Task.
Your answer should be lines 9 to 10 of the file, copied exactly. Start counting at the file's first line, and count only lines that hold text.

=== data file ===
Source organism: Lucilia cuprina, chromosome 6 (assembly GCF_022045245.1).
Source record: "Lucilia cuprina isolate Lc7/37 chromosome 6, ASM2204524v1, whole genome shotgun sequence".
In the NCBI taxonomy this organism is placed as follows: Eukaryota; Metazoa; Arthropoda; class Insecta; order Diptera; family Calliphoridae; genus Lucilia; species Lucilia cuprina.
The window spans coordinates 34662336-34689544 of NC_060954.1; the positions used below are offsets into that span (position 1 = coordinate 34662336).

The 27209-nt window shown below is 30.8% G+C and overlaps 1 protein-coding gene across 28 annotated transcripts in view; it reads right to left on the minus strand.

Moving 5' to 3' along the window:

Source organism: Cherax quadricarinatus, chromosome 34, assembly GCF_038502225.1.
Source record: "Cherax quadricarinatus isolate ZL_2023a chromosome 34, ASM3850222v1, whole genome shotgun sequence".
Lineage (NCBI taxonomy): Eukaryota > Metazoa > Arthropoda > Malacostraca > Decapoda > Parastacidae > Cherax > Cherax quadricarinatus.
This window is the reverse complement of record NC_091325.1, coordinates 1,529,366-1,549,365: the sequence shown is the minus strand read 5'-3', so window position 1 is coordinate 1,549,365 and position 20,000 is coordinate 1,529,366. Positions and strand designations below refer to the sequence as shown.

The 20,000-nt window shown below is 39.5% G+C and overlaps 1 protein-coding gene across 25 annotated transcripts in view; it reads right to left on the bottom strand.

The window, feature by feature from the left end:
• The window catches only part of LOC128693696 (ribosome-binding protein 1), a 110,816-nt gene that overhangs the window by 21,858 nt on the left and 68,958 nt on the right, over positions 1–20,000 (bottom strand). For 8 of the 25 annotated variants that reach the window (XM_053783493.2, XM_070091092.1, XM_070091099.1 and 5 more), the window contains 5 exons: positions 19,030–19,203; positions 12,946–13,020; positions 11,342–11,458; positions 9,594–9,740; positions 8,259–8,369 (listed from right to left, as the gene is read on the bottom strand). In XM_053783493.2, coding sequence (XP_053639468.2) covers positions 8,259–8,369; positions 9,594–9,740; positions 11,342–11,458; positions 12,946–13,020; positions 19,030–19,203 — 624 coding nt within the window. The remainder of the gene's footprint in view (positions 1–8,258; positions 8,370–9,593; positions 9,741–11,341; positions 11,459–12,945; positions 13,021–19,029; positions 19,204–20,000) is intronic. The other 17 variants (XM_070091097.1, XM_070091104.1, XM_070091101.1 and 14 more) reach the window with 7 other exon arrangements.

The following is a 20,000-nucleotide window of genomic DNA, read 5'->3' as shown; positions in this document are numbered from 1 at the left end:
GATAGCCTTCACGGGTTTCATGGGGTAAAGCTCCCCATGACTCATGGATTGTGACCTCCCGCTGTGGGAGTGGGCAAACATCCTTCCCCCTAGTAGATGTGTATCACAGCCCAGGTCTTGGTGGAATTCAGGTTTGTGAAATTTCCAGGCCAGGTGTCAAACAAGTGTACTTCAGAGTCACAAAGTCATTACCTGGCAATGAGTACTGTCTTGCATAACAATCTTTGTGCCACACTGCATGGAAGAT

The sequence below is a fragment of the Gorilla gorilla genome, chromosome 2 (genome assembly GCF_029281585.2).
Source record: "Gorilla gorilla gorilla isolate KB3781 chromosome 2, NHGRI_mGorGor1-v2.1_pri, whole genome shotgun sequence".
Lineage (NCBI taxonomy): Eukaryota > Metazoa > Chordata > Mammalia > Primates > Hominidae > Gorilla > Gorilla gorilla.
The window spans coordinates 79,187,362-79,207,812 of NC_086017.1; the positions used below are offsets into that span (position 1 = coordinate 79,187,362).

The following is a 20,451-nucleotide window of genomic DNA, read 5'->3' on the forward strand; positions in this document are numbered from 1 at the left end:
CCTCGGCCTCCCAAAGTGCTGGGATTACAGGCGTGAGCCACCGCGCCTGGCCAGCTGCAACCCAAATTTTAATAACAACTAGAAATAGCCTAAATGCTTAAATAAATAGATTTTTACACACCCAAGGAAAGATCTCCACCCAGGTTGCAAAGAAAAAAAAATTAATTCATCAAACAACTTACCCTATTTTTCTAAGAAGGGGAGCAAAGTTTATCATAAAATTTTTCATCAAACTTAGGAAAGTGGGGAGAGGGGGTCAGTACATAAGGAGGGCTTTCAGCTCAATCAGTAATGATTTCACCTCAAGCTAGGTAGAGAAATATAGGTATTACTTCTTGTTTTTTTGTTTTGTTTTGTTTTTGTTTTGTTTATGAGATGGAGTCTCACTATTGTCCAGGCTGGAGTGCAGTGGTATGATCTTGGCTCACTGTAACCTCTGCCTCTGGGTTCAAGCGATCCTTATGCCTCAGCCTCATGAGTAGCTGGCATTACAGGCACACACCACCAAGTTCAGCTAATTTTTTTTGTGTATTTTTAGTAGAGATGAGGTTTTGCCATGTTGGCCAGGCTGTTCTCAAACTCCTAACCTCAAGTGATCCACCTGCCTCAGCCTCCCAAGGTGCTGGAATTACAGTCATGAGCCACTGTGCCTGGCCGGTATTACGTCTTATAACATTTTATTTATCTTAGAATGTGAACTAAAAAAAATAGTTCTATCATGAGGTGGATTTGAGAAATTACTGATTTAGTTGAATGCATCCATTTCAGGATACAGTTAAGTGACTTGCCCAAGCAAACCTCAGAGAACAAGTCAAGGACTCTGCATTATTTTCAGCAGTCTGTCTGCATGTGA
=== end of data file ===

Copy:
Lineage (NCBI taxonomy): Eukaryota > Metazoa > Arthropoda > Malacostraca > Decapoda > Parastacidae > Cherax > Cherax quadricarinatus.
This window is the reverse complement of record NC_091325.1, coordinates 1,529,366-1,549,365: the sequence shown is the minus strand read 5'-3', so window position 1 is coordinate 1,549,365 and position 20,000 is coordinate 1,529,366. Positions and strand designations below refer to the sequence as shown.